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By J Hughes, University of Chicago Press, 2003, US$27.00, 216 pages, ISBN 0226359107
Learning to smoke
It is a sign of the stature and maturity of tobacco control that it has become a mine for sociologists intent on “making strange” our background assumptions about smoking and public health responses to it. Hughes’ book Learning to smoke is written to counter the vision of smoking as essentially just a vehicle for nicotine self administration. As he says, this explanation misses almost all of what makes smoking attractive and interesting, and fails to explain the many differences in methods of “nicotine self administration” both now and in the past. Hughes insists that there is nothing biologically determined about the experience of smoking itself. Rather, one learns how to smoke—how to make sense of and respond to the physical sensations and cultural cues that accompany it.
The first two thirds of the book are occupied with a brief history of smoking from European contact with America onwards. This narrative serves as the vehicle for Hughes’ central argument, which is that changes in tobacco use can be read through the lens of Norbert Elias’ theory of the “civilising process”, the trend in western societies towards self restraint as a means of government. Hughes describes how tobacco, once an intoxicant used to lose control, over the centuries has been consumed in increasingly milder forms and in “more highly controlled, formal, differentiated, private and individualized ways” (p 77, emphasis in original). Where native American men ritualistically smoked to the point of fits and unconsciousness, among Europeans the practice soon became a means of exercising self control by modifying mood, supplementing other activities (such as work), and expressing individual identity.
The cigarette was the ultimate expression of this trend. Made possible by increasingly mild tobacco, it could be adapted to fulfil ever more specialised emotional, psychological, and social functions, while the identity functions of smoking were commodified through branding and marketing. Its rise coincided with that of a new medical understanding of smoking (part, says Hughes, of the “clinical gaze” theorised by Michel Foucault) that produced and is reinforced by the tobacco control movement of the late 20th century. In the final third of the book, Hughes uses a series of interviews to argue each person’s “smoking career” follows a similar trajectory to the historical development of smoking. As “beginners”, smokers are most concerned with loss of control, intoxication, and with smoking as a marker to others (“I’m a grown up!”); as “continuing” and “regular”, smokers use tobacco as a highly particularised means of self expression and self control (to mark mood, aid work, feel sexy, etc); as “addicts” and “stopping smokers”, tobacco users experience smoking in terms of the “dominant medicalised paradigm” of addiction.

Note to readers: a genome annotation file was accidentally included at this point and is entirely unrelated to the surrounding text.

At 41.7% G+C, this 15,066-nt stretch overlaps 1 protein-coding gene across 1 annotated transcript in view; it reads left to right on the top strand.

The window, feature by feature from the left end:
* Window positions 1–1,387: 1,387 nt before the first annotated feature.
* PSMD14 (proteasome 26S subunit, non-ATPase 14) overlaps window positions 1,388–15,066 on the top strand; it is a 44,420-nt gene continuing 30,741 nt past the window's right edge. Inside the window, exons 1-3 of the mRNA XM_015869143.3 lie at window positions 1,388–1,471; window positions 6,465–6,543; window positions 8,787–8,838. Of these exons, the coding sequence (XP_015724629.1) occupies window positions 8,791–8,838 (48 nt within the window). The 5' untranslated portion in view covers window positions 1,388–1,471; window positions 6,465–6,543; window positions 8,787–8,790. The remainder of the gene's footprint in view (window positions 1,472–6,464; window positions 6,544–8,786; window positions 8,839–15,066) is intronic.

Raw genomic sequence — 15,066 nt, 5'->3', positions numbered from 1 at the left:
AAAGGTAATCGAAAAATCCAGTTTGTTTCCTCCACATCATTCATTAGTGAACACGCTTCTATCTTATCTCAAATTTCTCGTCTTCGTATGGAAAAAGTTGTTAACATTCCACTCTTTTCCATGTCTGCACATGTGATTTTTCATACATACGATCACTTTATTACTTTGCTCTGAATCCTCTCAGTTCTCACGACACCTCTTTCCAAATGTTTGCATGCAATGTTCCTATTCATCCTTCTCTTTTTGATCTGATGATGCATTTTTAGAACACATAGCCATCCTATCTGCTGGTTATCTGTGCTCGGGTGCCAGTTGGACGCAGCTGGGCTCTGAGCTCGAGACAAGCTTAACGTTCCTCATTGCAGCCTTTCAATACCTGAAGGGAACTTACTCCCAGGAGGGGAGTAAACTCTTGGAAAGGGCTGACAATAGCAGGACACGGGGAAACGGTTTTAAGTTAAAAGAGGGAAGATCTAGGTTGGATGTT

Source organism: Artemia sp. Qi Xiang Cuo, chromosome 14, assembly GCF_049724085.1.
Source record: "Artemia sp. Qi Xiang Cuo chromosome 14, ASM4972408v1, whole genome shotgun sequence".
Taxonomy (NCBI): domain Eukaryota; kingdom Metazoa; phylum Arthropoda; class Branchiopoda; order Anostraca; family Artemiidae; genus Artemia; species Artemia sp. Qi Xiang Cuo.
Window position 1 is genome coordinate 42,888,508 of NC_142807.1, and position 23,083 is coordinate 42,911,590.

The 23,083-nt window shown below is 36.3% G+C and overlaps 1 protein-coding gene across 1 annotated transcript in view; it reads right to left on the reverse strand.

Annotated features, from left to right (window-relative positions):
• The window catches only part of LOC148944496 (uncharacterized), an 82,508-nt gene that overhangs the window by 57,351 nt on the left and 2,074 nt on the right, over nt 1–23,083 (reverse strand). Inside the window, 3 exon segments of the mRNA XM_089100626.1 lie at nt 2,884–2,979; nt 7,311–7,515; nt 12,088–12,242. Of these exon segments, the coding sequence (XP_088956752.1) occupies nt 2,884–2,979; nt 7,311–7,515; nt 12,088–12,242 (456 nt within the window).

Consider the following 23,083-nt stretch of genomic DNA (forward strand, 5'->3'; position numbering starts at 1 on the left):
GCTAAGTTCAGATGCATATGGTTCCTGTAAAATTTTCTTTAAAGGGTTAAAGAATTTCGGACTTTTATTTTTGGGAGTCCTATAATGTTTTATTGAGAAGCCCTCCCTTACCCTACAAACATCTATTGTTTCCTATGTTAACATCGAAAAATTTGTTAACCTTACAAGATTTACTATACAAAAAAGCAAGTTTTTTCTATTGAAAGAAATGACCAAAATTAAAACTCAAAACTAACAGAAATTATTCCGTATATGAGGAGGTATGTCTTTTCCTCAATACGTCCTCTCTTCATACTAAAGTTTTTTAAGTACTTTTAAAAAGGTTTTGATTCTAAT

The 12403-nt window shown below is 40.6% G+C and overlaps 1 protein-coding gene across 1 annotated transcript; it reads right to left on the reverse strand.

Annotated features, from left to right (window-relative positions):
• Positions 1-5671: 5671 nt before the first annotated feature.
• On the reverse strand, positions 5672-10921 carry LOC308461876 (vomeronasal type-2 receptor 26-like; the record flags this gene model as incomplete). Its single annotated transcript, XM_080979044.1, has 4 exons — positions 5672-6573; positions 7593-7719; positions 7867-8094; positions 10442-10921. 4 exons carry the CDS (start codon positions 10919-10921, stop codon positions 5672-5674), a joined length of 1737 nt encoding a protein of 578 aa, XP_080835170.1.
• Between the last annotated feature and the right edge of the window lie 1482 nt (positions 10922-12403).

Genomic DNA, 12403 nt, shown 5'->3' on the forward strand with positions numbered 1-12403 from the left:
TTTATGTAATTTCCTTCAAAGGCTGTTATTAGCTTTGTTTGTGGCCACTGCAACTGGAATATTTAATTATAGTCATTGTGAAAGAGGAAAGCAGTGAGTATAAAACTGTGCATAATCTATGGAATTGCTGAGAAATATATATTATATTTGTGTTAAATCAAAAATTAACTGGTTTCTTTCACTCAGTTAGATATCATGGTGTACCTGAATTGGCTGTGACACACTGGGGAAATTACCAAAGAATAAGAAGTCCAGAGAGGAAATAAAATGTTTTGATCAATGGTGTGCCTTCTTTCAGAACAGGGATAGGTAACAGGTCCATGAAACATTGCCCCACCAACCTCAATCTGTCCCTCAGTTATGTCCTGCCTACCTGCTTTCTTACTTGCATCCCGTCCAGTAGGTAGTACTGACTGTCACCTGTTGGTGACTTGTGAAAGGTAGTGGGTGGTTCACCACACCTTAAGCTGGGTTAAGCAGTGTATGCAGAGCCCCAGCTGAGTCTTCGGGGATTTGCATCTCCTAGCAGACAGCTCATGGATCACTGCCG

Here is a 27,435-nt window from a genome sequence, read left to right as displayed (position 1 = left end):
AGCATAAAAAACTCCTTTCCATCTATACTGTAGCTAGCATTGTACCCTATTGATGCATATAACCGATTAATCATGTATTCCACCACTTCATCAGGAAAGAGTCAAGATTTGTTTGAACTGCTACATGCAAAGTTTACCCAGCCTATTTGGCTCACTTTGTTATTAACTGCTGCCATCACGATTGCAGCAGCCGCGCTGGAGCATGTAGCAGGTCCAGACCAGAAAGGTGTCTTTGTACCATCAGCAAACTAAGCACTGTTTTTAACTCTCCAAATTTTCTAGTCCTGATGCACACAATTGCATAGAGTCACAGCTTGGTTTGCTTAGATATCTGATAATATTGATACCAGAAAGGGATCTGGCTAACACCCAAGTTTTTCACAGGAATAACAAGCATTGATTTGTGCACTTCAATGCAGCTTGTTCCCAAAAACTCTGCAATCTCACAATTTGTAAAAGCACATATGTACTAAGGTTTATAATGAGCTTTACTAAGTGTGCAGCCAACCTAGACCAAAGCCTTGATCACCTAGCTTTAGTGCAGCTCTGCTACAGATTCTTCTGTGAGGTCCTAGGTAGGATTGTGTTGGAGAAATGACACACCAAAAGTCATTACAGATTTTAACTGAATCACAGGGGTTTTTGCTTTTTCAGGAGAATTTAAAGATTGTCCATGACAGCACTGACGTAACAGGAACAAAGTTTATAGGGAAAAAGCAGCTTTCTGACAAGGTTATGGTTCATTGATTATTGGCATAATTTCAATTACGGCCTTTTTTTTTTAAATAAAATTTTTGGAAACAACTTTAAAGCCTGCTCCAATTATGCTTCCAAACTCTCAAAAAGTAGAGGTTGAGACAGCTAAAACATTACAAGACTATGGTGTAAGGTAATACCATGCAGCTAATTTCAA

I found Hughes’ devotion to what was essentially a linear master narrative throughout the book intriguing, but in the end dissatisfying. It was nifty to see how tobacco smoking could be used to support Elias’ theory, but this (highly reductionist) view often seemed forced on the data. For example, I was not necessarily convinced that the Kuruk native Americans were significantly different to Europeans three centuries of the “civilising process” later, for while practices of smoking had altered, the three major categories of function that smoking fulfilled, and which Hughes nominates as products of the civilising process—controlling feeling states, expressing social cues, and facilitating socialisation—(according to my reading of his evidence), had not.
The problem of oversimplification is worsened because the book is severely under researched. The historical sections are drawn almost entirely from Jordan Goodman’s excellent Tobacco in history: cultures of dependence plus one or two other works, and lack a convincing depth of analysis. The more interesting interview based chapter about smokers’ own beliefs about their habit—a topic that has received less attention than it might among tobacco control advocates—was limited by its friends-of-friends methodology. I suggest that additional interesting questions—for example, about ethnicity, smoking, and the construction of (a “civilised”) identity—might have been raised with a more considered (not necessarily narrowly “positivist”/randomised) approach.
Finally, although I would agree that addiction is a dominant discourse through which smoking is currently understood, it is not the only one. Hughes seems inexcusably oblivious that for decades Quit campaigns have offered far more than substitute nicotine delivery methods precisely because countless feminists, sociologists of class, psychologists, behavioural therapists, and health advocates have recognised that nicotine addiction is not something that operates simplistically or in isolation from social and emotional circumstances. Anyone professionally involved in tobacco control and familiar with the longstanding debates about the use of scare tactics, etc, will find the policy suggestions with which Learning to smoke concludes merely facile. So in the end Hughes raises many more questions than he solves; and I hope his book will encourage him and other sociologists to continue their endeavours of “making strange”, only with an increasing engagement with the world under critique.
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